Monday, May 15, 2006
Trini Tuesday-Coat of Arms
The Birds represented on the Coat of Arms of Trinidad and Tobago are the Scarlet Ibis, the Cocrico (native to Tobago) and the Hummingbird. The three ships represent the Trinity as well as the three ships of Columbus. The three Peaks were principal motifs of Trinidad's early British Colonial Seals and Flag-Badges. They commemorated both Columbus' decision to name Trinidad after the Blessed Trinity and the three Peaks of the Southern mountain range, called the "Three Sisters" on the horizon. The fruited Coconut Palm dates back to the great seals of British Colonial Tobago in the days when the Island was a separate administrative unit. (http://www.nalis.gov.tt/Independence/NatSymbols.htm)
Alright now, this one little coat of arms contains a lot of information in it. Let's tear it apart a bit. First let's look at the birds. The Scarlet Ibis is a very interesting little critter. It roosts in Trinidad but flies to Venezuela each morning, limes around on the mainland feeding, then flies home to Trinidad each night. At their closest points, Trinidad and Venezuela are only 7 miles apart. The best place to witness this daily migration is Caroni Swamp at dusk. If you go, make sure you have bathed in some industrial strength mosquito repellant and don't take your tots as the mosquitoes will enjoy some fresh meat when you go and they look big enough to carry off small children. As for the Cocrico, it is interesting to note that it is found both on the sister island of Tobago, and in Venezuela, but NOT on Trinidad. It's strange because Trinidad is situated squareley between Tobago and the mainland. The hummingbird is so prevalent that the Amerindian name for Trinidad, Kairi, means 'land of the hummingbird.'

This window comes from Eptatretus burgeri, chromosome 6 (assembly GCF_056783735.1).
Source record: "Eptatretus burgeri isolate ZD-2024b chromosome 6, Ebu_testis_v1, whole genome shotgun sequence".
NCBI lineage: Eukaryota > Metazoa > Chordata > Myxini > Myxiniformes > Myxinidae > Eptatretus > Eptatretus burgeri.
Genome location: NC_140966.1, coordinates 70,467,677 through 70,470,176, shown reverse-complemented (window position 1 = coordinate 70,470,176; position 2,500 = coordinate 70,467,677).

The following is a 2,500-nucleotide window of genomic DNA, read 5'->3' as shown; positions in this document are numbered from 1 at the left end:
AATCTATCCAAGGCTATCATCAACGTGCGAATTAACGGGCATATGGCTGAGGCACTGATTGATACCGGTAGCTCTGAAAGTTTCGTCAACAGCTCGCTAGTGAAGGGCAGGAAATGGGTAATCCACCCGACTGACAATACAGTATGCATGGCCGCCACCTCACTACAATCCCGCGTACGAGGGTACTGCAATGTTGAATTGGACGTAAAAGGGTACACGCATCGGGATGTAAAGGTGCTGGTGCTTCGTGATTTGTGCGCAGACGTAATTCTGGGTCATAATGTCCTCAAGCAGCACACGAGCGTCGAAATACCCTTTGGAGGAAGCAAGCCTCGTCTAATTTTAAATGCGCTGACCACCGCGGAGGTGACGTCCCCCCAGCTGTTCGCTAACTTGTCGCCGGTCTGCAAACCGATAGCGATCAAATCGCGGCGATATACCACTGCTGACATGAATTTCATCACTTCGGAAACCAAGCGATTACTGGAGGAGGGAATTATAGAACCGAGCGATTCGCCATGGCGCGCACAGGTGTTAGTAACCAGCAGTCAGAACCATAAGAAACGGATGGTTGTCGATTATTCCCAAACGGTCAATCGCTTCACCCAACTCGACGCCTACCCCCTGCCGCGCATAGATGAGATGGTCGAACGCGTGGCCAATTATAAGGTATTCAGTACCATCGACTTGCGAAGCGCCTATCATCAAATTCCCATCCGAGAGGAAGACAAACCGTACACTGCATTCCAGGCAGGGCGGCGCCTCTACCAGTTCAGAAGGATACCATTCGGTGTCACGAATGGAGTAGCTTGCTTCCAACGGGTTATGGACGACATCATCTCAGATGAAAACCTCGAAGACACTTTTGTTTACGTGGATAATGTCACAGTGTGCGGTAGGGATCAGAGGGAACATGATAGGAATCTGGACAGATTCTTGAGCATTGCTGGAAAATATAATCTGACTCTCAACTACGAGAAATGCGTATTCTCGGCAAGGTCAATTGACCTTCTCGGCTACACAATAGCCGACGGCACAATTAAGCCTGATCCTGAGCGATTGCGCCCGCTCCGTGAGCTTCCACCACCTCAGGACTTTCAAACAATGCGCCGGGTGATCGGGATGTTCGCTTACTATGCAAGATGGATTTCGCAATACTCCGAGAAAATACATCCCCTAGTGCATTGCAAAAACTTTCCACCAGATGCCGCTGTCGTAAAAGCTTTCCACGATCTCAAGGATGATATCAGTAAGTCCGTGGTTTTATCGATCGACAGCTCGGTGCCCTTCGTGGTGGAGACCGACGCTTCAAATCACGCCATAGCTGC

Onto the name and Columbus. All you Spanish scholars should know that 'trinidad' translates to mean trinity. Trinidad was 'discovered' by Christopher Columbus on his 3rd voyage to the New World. He had already decided beforehand that whatever he found would be named in honor of the Holy Trinity. As he neared the island and saw the 3 peaks of the southern mountain range he believed this to be divine confirmation of his plan.
Coconut palms are obviously prevalent throughout the tropics. In Trinidad, as I'm sure in other parts of the world, they are used a bit differently than we generally use cocunuts in the US. We usually see small, hard, brown nuts in the grocery store. Crack them and dig out the hard meat to use in desserts. Or skip the pain and by shredded, sweetened coconut...blech.
I much prefer the Trini way. The hard nuts are used to make coconut bake, a heavy bread. The meat is ground up, hot water poured over it and milk is derived. The milk is used as the liquid when making the bread.
Green nuts, which are much bigger than what you find in a our local stores, are carried by the truckload into town (Port of Spain). When you're dying of thirst, for a bit of change, the vendor will deftly hack off the top of the nut with a few whacks of his cutlass and then put in a straw. A full nut of refreshing coconut water is a great way to cool off. By the way, coconut water is an excellent dehydration remedy, nature's Pedialyte or Gatorade. It's also been used as a replacement for blood plasma. After you've emptied the nut of its water, the vendor will crack it in half and chip off a bit off the husk as a spoon. Then you can scoop out the soft layer of jelly for a bit of a snack.
Just a little Trini trivia for Tuesday. Have a great day!